YANGON (Reuters) - The Myanmar President Office hit back at the army chief on Wednesday for criticising the government’s handling of an upcoming general election, warning that his remarks risked creating fear and unrest, just days away from the vote.
Military commander-in-chief Min Aung Hlaing in a rare interview on Tuesday said the government was making “unacceptable mistakes” in the run-up to Sunday’s pivotal ballot, which would be Myanmar’s second democratic vote since the end of nearly five decades of army rule.
It was his second warning in as many days about potential bias in the election, remarks that President Office spokesman Zaw Htay said were based on “uncertain words” of others.
“It is not helpful to having a free and fair election but will encourage unrest and concerns,” Zaw Htay told a news conference.
Min Aung Hlaing had told the Popular News Journal that the military, as the “guardian” of the country, was watching election preparations closely.
He said opposition parties had complained about irregularities, including voter lists that were incomplete and riddled with errors.
He made similar comments on Monday in a military statement that accused the election commission of “widespread violation of the laws and procedures of the pre-voting process”.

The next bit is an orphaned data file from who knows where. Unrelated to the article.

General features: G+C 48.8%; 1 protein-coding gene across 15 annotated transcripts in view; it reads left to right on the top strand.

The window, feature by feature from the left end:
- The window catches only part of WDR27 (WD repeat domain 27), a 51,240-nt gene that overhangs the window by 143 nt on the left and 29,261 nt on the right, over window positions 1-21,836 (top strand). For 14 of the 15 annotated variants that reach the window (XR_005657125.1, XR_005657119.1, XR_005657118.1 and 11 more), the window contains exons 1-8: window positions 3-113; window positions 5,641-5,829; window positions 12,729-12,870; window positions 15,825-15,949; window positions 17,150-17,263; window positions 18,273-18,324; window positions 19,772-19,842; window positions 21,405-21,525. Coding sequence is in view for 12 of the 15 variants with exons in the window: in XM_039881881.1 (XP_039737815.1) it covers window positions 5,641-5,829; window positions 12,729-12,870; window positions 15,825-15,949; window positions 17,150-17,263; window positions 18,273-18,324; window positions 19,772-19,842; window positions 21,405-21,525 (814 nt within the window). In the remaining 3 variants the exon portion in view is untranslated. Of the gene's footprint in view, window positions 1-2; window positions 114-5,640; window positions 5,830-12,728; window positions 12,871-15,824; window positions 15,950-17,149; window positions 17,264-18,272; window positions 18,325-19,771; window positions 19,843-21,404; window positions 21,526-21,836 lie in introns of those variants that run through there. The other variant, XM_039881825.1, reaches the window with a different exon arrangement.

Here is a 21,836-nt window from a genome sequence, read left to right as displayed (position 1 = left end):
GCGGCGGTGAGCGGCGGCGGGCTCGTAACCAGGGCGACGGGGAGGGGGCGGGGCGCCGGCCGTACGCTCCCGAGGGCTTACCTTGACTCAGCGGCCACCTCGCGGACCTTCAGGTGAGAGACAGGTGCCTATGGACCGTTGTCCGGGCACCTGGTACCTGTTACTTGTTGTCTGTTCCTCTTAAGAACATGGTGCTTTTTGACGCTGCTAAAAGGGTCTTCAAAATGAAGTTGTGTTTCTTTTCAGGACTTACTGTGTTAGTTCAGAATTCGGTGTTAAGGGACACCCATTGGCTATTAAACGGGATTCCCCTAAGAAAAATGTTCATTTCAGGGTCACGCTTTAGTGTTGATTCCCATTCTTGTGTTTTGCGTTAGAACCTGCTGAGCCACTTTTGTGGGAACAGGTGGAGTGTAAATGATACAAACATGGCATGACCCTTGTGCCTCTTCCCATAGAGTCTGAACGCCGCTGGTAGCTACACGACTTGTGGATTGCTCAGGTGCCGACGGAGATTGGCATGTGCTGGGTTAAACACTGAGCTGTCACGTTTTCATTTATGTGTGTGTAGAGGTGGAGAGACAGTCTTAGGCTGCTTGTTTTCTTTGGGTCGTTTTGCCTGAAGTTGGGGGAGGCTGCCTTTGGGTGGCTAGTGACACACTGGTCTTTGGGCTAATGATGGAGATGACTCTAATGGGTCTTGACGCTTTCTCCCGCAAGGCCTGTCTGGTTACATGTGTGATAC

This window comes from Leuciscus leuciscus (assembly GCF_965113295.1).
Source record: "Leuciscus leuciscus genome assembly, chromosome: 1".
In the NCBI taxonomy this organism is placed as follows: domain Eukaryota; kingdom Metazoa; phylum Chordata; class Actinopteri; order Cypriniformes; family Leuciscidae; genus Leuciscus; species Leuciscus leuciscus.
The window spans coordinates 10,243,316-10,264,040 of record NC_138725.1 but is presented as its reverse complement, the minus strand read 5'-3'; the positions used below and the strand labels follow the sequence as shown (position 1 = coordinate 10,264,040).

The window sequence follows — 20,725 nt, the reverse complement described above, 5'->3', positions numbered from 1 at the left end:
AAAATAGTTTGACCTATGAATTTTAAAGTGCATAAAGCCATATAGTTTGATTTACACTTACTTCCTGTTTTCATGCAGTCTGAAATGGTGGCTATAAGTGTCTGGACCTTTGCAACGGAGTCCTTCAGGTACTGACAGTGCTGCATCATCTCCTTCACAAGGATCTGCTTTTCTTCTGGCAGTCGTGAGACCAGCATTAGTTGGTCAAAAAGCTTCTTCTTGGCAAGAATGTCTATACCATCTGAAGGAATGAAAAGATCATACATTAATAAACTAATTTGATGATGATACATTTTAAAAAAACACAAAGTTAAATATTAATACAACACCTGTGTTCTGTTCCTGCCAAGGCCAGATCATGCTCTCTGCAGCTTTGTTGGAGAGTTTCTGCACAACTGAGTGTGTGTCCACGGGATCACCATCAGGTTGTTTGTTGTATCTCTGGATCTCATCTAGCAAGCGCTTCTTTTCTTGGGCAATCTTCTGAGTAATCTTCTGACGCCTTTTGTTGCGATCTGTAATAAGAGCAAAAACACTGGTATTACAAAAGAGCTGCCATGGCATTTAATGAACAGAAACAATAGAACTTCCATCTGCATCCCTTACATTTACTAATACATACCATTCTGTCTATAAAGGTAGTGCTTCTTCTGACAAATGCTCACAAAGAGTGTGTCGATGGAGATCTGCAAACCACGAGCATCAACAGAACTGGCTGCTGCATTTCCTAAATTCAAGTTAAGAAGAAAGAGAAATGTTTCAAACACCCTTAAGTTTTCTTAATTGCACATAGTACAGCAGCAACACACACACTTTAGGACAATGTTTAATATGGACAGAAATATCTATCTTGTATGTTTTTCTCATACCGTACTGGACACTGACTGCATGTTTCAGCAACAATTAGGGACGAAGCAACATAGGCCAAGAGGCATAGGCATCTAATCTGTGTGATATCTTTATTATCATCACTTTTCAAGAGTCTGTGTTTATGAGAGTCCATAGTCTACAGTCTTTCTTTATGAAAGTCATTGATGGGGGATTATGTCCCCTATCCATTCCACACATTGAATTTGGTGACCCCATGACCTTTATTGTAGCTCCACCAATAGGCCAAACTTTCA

The election commission could not be reached for comment.
The commission is controlled by the government of Nobel laureate Aung San Suu Kyi, which has been at odds with the military on numerous issues in recent months, including reform of the constitution that was drafted by the military before it ceded power.
That constitution enshrines significant powers for the military and its control of several key ministries, including Home Affairs.
Suu Kyi’s National League for Democracy is widely expected to win Sunday’s vote. In a Facebook post late on Tuesday, she called for calm and urged voters not to be intimidated.
“People are aware of attempts to disturb the holding of a successful election... They are intentionally inciting anger,” she wrote, without elaborating.
Editing by Martin Petty and Nick Macfie
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